It’s a coincidence but it could hardly be more fitting that the announcement of Sir Ralf Speth’s retirement next September from his 10-year role as Jaguar Land Rover’s CEO should come on the dot of the UK’s departure from the EU.
Years before Brexit was a firm decision, Speth was a vocal critic of the idea, warning anyone who would listen – from voters to prime ministers – of the dire consequences likely to affect and diminish Britain’s motor industry if the intricate relationship between UK manufacturing, its European suppliers and its global customers were interrupted. In many important ways, Speth has been proved right: the UK industry has declined rapidly and that trajectory looks set to continue for several years yet, before it begins to reconfigure.
The fortunes of Jaguar Land Rover (JLR) were clearly always at the front of Speth’s mind: during his tenure, the two-marque company became Britain’s largest and by far its most profitable car manufacturer. But a sudden shakeout in 2017, caused primarily by rapid public rejection of diesel engines and major difficulties in China, brought serious losses, plus the unforeseen need to sack 4500 employees and to trim costs by £2.5 billion. The action worked and JLR returned to profitability six months ago.
However, Speth’s legacy amounts to far more than some financial bumps in the road. He has built Britain’s biggest car manufacturer – and given it manufacturing outposts in Brazil, Slovakia and China as hedges against both high manufacturing costs and the financial bumps of the future. He has brought a new rigour to JLR, learned from his several formative decades as a young BMW engineer. Today, the relationship between JLR and BMW moves ever closer.
He has embraced and worked in impressive harmony with Tata Sons, JLR’s Indian owners – whose arrival was a profound shock to many in the UK – always reserving a special respect for Ratan Tata, who stoutly led the original acquisition and whose influence in old age continues to guide JLR. Speth’s innate love of cars led to the creation of a succession of well-targeted and enticing Land Rover and Jaguar products. His restless love of progress led JLR to put a successful, desirable premium electric car, the Jaguar I-Pace, on the market about a year before his German opposition could respond.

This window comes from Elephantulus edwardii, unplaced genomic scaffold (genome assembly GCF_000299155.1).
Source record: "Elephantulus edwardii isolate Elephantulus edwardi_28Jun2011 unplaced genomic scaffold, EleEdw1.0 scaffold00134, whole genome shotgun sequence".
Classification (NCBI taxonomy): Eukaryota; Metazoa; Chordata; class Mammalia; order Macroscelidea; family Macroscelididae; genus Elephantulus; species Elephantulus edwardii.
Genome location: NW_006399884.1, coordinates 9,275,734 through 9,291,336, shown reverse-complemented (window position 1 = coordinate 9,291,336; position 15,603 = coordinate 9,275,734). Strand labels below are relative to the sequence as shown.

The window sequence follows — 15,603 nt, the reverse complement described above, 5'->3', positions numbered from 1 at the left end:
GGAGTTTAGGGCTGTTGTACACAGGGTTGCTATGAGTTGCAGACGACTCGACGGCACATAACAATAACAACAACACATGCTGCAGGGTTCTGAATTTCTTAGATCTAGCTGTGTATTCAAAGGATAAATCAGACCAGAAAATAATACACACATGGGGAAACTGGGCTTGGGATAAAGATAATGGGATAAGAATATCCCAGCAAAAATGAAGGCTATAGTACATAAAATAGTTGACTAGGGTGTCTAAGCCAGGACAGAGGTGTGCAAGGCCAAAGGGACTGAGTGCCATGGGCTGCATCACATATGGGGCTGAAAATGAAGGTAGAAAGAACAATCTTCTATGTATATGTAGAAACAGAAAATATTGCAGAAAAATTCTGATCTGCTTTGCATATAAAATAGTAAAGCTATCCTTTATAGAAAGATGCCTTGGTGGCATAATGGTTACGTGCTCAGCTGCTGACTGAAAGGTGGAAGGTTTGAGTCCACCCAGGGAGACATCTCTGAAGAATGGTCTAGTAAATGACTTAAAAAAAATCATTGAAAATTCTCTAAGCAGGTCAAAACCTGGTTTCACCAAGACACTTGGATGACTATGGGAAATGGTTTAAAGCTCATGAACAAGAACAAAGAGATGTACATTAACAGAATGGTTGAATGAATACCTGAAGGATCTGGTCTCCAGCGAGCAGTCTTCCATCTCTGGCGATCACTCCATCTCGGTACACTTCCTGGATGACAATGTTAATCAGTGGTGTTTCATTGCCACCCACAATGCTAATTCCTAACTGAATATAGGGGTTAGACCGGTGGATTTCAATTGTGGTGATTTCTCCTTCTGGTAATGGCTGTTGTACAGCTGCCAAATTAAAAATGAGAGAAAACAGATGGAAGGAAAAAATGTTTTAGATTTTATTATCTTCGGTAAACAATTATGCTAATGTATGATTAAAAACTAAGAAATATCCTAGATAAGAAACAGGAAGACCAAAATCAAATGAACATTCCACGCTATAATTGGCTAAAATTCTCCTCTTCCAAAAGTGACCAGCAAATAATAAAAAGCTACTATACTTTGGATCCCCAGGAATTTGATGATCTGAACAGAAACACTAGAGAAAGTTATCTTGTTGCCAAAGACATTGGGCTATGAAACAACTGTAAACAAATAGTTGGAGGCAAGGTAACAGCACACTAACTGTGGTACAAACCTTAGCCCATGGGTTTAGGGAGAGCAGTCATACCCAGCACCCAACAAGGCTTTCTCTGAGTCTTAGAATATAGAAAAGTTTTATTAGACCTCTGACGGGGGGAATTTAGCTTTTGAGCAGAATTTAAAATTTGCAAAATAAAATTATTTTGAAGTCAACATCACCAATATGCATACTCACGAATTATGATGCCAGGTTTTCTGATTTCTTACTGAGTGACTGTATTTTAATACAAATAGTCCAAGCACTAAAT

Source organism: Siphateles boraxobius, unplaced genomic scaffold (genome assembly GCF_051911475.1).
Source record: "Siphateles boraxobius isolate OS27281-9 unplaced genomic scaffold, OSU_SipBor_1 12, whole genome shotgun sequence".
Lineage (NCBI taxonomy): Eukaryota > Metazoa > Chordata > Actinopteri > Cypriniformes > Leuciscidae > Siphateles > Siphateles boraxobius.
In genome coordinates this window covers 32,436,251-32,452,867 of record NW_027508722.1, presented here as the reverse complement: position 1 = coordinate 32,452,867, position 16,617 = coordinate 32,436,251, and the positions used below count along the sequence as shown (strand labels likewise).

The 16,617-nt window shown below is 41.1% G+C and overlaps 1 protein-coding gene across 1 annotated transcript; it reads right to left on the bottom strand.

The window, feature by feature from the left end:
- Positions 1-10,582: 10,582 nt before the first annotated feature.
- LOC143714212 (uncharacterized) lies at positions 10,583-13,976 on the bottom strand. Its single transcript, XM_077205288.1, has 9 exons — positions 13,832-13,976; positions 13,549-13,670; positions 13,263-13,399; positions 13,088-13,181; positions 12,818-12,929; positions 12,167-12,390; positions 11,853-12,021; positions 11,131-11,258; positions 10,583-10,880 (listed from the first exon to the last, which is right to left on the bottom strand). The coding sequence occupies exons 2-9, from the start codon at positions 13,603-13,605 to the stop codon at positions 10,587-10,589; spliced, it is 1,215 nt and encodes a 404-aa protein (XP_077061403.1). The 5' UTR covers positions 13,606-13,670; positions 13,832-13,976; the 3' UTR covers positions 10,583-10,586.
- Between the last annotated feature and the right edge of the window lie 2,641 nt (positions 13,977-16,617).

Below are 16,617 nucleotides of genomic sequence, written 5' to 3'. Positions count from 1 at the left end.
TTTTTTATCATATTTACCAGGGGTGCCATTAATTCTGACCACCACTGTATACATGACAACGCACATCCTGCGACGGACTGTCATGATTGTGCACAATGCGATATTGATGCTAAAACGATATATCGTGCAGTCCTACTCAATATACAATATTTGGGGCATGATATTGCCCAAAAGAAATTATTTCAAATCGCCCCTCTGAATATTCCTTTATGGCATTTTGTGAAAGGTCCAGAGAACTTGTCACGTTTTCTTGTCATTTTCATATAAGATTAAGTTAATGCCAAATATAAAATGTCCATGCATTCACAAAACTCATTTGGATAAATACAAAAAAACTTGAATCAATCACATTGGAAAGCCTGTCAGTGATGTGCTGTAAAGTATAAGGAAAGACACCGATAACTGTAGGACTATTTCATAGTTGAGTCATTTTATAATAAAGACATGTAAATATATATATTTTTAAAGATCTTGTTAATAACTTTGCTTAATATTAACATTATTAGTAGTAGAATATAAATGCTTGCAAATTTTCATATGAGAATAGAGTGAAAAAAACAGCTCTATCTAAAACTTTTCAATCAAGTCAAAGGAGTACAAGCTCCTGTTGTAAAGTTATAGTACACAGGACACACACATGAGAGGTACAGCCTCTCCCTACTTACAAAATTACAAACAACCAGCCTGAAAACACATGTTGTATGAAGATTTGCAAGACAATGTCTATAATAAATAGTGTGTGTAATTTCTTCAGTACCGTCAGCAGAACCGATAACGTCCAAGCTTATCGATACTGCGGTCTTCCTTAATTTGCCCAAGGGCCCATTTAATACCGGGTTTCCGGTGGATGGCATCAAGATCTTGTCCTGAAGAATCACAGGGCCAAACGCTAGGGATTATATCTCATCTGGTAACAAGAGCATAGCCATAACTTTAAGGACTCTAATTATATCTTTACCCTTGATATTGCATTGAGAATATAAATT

In recent years, Speth has been a remarkable servant of his adopted country, too. He has taken British citizenship – hence the recent, quiet confirmation of his honorary knighthood – and has used his knowledge of what matters in modern industry to press local politicians on key projects, in particular the establishment of a fully fledged battery manufacturing operation. His close relationship with Midlands universities has greatly helped: so far, we have a UK Battery Industrialisation Centre designed to take innovations developed in universities and point them towards full-scale production. The next step, as Speth keeps pointing out, is large-scale manufacturing.